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Chicago Urban League’s 2015 Black History Month Film Festival Features Documentaries on Pathos, Language & Overcoming Long Odds

Panels to follow each screening to encourage critical thinking and community action

CHICAGO (January 23, 2015) – The Chicago Urban League presents its fourth annual Black History Month Film Festival with an admission-free screening each week in February beginning at 6 p.m. at the Chicago Urban League, 4510 S. Michigan Ave. Four documentaries will be showcased that explore themes ranging from the provisional achievements of homeless youth to the etymology of the “N” word. The films and panel discussions following the screenings will give audiences an opportunity to engage in meaningful dialogue on issues, such as the causes and solutions to escalating crime and the misconceptions and stereotypes society thrusts on Black men.

“These gripping and inspirational documentaries hold a mirror to the universal realities of the African American experience, as well as chronicle the plight and triumphs of families and youth right here in our Chicago neighborhoods,” said Andrea L. Zopp, President and CEO, Chicago Urban League. “As the Chicago Urban League approaches 100 years of being in the forefront of providing vital programs for the community, we invite everyone to witness these powerful stories, participate in meaningful dialogue and engage in thoughtful action to propel the movement forward.”

The Chicago Urban League’s Black History Month Film Festival was established in 2012 to provide an accessible forum to showcase cinema that celebrates historic African American achievement and examines current community challenges. The films include comments from celebrities in music, sports and drama, as well as chronicle the extraordinary lives of everyday people. The panel discussions allow the community to explore strategic solutions towards empowerment and provide an opportunity for audiences to come face-to-face with African American filmmakers.

The film screenings and discussions are free and open to the public. Registration is desired. Please RSVP to with the film title in the subject line.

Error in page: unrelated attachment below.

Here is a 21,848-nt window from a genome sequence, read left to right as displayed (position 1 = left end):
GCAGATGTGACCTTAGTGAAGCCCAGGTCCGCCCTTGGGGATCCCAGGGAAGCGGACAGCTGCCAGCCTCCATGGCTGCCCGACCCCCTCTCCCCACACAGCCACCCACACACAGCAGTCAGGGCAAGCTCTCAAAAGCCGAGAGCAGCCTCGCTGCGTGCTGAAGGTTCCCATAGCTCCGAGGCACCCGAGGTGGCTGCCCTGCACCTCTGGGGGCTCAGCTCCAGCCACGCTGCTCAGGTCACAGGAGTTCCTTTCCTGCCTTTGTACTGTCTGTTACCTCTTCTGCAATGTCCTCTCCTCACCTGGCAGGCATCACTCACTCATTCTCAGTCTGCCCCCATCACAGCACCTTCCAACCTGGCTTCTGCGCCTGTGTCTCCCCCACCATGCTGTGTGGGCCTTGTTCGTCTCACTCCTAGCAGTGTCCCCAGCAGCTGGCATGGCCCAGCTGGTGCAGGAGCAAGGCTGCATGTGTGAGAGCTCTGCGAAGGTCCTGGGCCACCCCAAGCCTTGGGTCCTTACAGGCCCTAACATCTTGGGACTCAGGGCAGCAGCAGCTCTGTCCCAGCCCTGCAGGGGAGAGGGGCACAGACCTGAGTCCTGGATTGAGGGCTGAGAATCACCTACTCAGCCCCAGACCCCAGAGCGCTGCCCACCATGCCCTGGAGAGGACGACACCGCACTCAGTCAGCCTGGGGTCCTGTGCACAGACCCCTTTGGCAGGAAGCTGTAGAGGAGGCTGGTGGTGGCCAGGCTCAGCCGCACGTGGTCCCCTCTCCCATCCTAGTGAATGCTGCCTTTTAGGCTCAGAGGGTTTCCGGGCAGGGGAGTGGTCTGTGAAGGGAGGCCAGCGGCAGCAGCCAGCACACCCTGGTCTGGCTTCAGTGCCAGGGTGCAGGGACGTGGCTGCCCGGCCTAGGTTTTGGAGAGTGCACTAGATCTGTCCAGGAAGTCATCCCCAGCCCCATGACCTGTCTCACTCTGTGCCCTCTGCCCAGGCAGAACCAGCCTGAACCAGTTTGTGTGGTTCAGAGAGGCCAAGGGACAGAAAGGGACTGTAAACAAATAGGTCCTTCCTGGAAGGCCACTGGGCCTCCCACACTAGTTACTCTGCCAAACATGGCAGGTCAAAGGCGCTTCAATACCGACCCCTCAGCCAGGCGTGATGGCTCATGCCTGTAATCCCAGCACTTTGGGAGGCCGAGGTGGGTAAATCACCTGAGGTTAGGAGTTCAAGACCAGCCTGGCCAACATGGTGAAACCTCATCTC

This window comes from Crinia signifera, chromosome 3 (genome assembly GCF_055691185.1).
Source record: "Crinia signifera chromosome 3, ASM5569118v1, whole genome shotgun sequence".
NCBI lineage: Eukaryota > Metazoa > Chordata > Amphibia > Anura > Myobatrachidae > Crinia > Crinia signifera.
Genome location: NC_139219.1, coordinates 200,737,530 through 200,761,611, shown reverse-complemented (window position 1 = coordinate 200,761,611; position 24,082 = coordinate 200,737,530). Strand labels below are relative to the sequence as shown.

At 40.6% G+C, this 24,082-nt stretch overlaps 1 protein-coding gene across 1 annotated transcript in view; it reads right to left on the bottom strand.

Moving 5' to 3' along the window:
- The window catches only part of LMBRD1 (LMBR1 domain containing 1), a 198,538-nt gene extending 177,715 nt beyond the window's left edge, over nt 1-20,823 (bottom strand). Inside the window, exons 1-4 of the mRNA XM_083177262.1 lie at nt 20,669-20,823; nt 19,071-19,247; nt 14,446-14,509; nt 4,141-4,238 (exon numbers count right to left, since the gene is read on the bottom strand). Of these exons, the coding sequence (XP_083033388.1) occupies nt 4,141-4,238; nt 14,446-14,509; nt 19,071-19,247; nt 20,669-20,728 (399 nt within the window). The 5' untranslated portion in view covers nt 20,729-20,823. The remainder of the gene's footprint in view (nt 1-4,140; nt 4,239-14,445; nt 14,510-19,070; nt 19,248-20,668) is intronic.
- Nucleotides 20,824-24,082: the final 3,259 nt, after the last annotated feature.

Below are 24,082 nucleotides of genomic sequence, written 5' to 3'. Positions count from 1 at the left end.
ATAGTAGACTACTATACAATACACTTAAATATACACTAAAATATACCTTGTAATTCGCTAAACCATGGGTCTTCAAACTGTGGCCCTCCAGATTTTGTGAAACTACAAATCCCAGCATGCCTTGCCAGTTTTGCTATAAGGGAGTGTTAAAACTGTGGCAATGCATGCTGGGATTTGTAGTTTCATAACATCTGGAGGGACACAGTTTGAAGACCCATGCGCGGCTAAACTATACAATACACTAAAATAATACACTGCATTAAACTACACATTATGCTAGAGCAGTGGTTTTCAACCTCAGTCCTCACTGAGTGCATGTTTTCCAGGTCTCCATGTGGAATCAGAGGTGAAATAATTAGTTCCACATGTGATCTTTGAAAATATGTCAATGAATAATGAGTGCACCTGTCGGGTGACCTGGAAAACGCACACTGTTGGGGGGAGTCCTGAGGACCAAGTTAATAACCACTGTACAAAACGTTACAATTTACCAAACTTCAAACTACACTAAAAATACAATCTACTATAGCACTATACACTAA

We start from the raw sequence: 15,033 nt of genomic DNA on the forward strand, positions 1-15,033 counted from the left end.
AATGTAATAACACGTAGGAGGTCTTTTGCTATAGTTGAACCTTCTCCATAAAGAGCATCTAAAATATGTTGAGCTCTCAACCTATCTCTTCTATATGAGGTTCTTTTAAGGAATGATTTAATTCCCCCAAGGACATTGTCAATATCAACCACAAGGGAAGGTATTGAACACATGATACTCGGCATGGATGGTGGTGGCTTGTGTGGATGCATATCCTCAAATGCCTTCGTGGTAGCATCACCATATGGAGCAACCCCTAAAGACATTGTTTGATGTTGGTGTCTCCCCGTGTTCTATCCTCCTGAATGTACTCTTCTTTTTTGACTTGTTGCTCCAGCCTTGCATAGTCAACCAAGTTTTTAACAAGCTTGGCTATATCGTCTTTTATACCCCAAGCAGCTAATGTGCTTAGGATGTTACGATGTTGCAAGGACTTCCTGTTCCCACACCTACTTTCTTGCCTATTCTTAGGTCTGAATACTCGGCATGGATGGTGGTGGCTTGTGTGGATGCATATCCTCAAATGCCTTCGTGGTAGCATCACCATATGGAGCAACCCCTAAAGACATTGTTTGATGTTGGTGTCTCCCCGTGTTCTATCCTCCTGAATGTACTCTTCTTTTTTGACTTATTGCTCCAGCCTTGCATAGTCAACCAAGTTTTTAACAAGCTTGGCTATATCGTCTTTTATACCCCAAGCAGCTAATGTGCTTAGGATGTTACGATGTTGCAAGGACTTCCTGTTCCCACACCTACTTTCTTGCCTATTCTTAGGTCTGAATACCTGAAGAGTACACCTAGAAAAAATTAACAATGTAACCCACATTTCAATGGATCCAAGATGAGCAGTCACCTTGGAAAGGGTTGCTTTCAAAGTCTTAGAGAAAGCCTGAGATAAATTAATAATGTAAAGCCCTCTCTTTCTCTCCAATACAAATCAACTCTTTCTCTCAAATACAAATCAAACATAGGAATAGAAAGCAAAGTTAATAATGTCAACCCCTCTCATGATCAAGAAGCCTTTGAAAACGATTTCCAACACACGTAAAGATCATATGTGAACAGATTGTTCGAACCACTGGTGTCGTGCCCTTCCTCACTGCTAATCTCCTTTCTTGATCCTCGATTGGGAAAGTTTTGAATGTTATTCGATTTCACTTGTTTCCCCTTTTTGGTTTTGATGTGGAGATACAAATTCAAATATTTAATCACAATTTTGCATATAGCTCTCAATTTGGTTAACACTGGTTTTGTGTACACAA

Films confirmed for the 2015 Black History Month Film Festival include:

Tuesday, February 3, 2015 6:00 PM
The “N” Word Divided We Stand, explores the etymology of the word “nigger” while looking at African-American culture from a non-colorblind lens. Celebrities including Quincy Jones, Russell Simmons, George Carlin, Damon Dash and Bryant Gumbel give their takes on one of the most inflammatory words in the English language. In its long and complex history, the word “nigger” has gone from a cutting racial slur to a term of endearment among African-American youth. Despite this, the word still enrages when taken out of this context. In 86 minutes, filmmaker Todd Williams breaks the taboo of language to reveal a society constantly trying to make sense of a dark past while attempting to build a brighter future.


Thursday, February 12, 2015 6:00 PM

Afraid of Dark is an insightful and entertaining, yet remarkably serious, documentary that aims to destroy the misconceptions and stereotypes that have often cost Black men their lives. “Afraid of Dark” offers a genuine look at Black men through the eyes of Brooklyn, N.Y., filmmaker and Chicago native Mya B., revealing the beauty in diversified strength, leadership and challenges — a reality that has often been distorted.  Why is the world so afraid of dark?


Tuesday, February 17, 2015  6:00 PM Smile is an independently funded documentary that chronicles the story of a Chicago family who has endured unbelievable violence and turmoil in an inner-city community where murder has risen to epidemic levels. The film, by Marquis Daisy, examines the stark realities of mental illness and apathy, diseases that allow for senseless violence to numb the psyches of those who live with it. “Smile” centers largely on the Newtons, a Black family from the South Side of Chicago.


Tuesday, February 24, 2015 6:00 PM In The Homestretch three homeless teens brave Chicago winters, the pressures of high school and life alone on the streets to build a brighter future. These kids defy stereotypes as they create new, surprising definitions of home in the film by Kirsten Kelly and Anne de Mare. Can they recover from the traumas of abandonment and homelessness and build the future of their dreams?